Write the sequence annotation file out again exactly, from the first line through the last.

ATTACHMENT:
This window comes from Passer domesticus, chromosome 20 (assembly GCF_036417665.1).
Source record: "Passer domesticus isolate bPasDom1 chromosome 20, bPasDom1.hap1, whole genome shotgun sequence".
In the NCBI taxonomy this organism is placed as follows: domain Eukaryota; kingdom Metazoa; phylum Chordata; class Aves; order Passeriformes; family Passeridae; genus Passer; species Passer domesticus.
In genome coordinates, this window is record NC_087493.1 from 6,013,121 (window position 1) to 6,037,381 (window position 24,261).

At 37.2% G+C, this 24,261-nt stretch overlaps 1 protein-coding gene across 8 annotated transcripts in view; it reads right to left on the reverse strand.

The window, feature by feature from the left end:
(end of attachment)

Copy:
This window comes from Passer domesticus, chromosome 20 (assembly GCF_036417665.1).
Source record: "Passer domesticus isolate bPasDom1 chromosome 20, bPasDom1.hap1, whole genome shotgun sequence".
In the NCBI taxonomy this organism is placed as follows: domain Eukaryota; kingdom Metazoa; phylum Chordata; class Aves; order Passeriformes; family Passeridae; genus Passer; species Passer domesticus.
In genome coordinates, this window is record NC_087493.1 from 6,013,121 (window position 1) to 6,037,381 (window position 24,261).

At 37.2% G+C, this 24,261-nt stretch overlaps 1 protein-coding gene across 8 annotated transcripts in view; it reads right to left on the reverse strand.

The window, feature by feature from the left end: